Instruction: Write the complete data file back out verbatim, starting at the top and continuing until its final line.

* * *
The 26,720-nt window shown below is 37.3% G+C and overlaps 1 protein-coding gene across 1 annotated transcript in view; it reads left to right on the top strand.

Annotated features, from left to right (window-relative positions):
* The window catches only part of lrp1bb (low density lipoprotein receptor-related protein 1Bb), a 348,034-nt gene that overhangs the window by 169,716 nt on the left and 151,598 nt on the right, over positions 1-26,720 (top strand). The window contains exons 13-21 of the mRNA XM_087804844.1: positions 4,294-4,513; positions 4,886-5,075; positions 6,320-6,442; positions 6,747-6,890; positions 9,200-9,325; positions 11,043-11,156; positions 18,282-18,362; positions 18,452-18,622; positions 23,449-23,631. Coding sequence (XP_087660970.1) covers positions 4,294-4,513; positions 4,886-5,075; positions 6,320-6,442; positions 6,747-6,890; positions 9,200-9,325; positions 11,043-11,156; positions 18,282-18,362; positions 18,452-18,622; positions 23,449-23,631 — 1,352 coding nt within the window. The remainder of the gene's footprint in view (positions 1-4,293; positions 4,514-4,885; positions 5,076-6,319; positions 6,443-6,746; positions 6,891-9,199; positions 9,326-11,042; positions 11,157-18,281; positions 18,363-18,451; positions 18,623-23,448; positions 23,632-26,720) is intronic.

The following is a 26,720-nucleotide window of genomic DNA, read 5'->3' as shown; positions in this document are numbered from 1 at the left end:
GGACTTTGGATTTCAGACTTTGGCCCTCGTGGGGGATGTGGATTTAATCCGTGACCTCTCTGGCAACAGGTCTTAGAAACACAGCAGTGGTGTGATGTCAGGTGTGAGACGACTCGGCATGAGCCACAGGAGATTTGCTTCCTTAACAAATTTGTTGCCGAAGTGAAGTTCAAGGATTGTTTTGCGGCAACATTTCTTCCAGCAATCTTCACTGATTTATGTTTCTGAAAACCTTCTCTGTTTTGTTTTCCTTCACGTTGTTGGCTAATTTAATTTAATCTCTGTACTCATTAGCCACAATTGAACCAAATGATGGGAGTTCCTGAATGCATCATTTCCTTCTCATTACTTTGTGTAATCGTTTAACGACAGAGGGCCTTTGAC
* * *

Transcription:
The 26,720-nt window shown below is 37.3% G+C and overlaps 1 protein-coding gene across 1 annotated transcript in view; it reads left to right on the top strand.

Annotated features, from left to right (window-relative positions):
* The window catches only part of lrp1bb (low density lipoprotein receptor-related protein 1Bb), a 348,034-nt gene that overhangs the window by 169,716 nt on the left and 151,598 nt on the right, over positions 1-26,720 (top strand). The window contains exons 13-21 of the mRNA XM_087804844.1: positions 4,294-4,513; positions 4,886-5,075; positions 6,320-6,442; positions 6,747-6,890; positions 9,200-9,325; positions 11,043-11,156; positions 18,282-18,362; positions 18,452-18,622; positions 23,449-23,631. Coding sequence (XP_087660970.1) covers positions 4,294-4,513; positions 4,886-5,075; positions 6,320-6,442; positions 6,747-6,890; positions 9,200-9,325; positions 11,043-11,156; positions 18,282-18,362; positions 18,452-18,622; positions 23,449-23,631 — 1,352 coding nt within the window. The remainder of the gene's footprint in view (positions 1-4,293; positions 4,514-4,885; positions 5,076-6,319; positions 6,443-6,746; positions 6,891-9,199; positions 9,326-11,042; positions 11,157-18,281; positions 18,363-18,451; positions 18,623-23,448; positions 23,632-26,720) is intronic.

The following is a 26,720-nucleotide window of genomic DNA, read 5'->3' as shown; positions in this document are numbered from 1 at the left end:
GGACTTTGGATTTCAGACTTTGGCCCTCGTGGGGGATGTGGATTTAATCCGTGACCTCTCTGGCAACAGGTCTTAGAAACACAGCAGTGGTGTGATGTCAGGTGTGAGACGACTCGGCATGAGCCACAGGAGATTTGCTTCCTTAACAAATTTGTTGCCGAAGTGAAGTTCAAGGATTGTTTTGCGGCAACATTTCTTCCAGCAATCTTCACTGATTTATGTTTCTGAAAACCTTCTCTGTTTTGTTTTCCTTCACGTTGTTGGCTAATTTAATTTAATCTCTGTACTCATTAGCCACAATTGAACCAAATGATGGGAGTTCCTGAATGCATCATTTCCTTCTCATTACTTTGTGTAATCGTTTAACGACAGAGGGCCTTTGAC